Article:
The chief executive of Barclays has been fined £642,430 for trying to identify a whistleblower at the bank.
The Financial Conduct Authority and the Prudential Regulation Authority jointly fined Jes Staley after he tried to identify the author of an anonymous letter in 2016.
In addition to the fine, the two regulators have also subjected Barclays to special requirements which mean it must report annually on how it handles whistleblowing, with personal attestations from those senior managers responsible for the relevant systems and controls.
Mark Steward, executive director of enforcement and market oversight at the FCA, said: "Given the crucial role of the chief executive, the standard of due skill, care and diligence is more demanding than for other employees.
"Mr Staley breached the standard of care required and expected of a chief executive in a way that risked undermining confidence in Barclays’ whistleblowing procedures.
"Chief executives must act with a high degree of care and prudence at all times. Whistleblowers play a vital role in exposing poor practice and misconduct in the financial services sector. It is critical that individuals are able to speak up anonymously and without fear of retaliation if they want to raise concerns."
The 2016 letter claimed to be from a Barclays shareholder and contained various allegations, some of which concerned Mr Staley.
The investigation by the regulators - the first under the new senior managers regime - found Mr Staley should have maintained an appropriate distance, given his conflict in the matter, and should not have taken steps to identify the author.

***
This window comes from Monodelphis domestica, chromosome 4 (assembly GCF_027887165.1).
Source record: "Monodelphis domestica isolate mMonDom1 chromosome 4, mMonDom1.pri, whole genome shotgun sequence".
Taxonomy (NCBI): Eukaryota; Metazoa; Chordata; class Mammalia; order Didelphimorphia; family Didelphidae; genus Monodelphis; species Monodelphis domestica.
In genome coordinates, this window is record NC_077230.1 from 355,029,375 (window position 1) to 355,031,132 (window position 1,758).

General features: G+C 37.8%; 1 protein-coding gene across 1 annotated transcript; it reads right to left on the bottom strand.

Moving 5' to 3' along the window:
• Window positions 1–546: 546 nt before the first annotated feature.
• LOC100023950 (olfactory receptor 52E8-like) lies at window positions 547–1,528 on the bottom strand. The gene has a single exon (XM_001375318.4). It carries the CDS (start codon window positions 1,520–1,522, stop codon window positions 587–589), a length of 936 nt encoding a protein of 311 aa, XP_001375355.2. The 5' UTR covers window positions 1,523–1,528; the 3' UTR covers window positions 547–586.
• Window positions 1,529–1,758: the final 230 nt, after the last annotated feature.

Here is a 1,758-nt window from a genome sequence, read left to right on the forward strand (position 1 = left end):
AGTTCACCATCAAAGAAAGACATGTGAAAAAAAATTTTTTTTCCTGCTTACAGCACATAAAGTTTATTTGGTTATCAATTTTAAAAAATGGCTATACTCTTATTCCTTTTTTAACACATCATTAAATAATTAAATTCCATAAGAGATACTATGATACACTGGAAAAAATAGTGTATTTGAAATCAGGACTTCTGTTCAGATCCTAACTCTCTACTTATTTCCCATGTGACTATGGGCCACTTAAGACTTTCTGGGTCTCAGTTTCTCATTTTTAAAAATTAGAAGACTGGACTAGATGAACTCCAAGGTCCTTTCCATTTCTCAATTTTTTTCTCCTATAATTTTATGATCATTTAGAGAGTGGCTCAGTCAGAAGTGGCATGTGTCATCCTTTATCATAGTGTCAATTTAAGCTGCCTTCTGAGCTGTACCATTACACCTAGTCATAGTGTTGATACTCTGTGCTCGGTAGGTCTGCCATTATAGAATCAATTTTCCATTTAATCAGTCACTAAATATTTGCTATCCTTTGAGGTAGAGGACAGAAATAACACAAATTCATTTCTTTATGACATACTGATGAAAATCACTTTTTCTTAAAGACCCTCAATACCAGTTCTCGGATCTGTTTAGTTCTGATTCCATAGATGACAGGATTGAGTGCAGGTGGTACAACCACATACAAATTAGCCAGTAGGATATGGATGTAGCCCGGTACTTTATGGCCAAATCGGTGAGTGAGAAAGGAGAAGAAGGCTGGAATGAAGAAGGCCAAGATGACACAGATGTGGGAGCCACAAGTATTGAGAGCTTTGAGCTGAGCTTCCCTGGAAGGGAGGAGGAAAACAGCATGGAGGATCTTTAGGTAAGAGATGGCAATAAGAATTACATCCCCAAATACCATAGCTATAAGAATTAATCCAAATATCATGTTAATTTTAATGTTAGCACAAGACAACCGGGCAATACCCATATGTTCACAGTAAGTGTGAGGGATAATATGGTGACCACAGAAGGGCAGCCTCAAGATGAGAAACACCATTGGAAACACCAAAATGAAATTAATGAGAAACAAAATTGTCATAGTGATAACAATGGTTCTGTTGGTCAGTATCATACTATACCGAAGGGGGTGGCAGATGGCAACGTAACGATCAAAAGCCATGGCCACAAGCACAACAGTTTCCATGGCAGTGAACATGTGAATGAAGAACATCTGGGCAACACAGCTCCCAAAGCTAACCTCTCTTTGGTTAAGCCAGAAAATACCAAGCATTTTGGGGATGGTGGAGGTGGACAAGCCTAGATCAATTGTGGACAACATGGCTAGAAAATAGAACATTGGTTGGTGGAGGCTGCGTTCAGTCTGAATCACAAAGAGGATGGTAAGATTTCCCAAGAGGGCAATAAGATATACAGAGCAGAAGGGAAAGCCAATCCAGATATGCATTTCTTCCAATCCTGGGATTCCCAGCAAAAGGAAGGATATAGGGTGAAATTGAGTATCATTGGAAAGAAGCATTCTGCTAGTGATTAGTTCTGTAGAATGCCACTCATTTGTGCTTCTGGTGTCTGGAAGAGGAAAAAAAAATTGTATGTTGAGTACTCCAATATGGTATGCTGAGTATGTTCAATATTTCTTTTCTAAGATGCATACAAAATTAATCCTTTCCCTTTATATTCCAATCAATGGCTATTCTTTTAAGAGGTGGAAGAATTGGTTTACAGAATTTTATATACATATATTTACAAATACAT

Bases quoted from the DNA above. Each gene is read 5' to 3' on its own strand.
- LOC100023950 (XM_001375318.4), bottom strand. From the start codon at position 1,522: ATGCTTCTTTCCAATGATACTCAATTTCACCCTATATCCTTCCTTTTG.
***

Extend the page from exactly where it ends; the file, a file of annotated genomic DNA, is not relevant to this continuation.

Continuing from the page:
It found Mr Staley's actions to be a breach of the requirement to act with due skill, care and diligence but not a breach of the requirement to act with integrity.
The investigation found that Mr Staley made "serious errors of judgement" and that while he made no personal gain in this instance, both regulators viewed his misconduct as sufficiently serious for each to impose a penalty of 10 per cent of his relevant annual income.
As part of the regime which the regulators have imposed on the bank, Barclays’ Whistleblowers’ Champions, who are approved by the FCA and PRA, will have to attest personally to the soundness of its whistleblowing systems and controls on an annual basis.
These measures, which apply to all cases until the end of 2020, are the first of their kind applied to a regulated firm in relation to whistleblowing.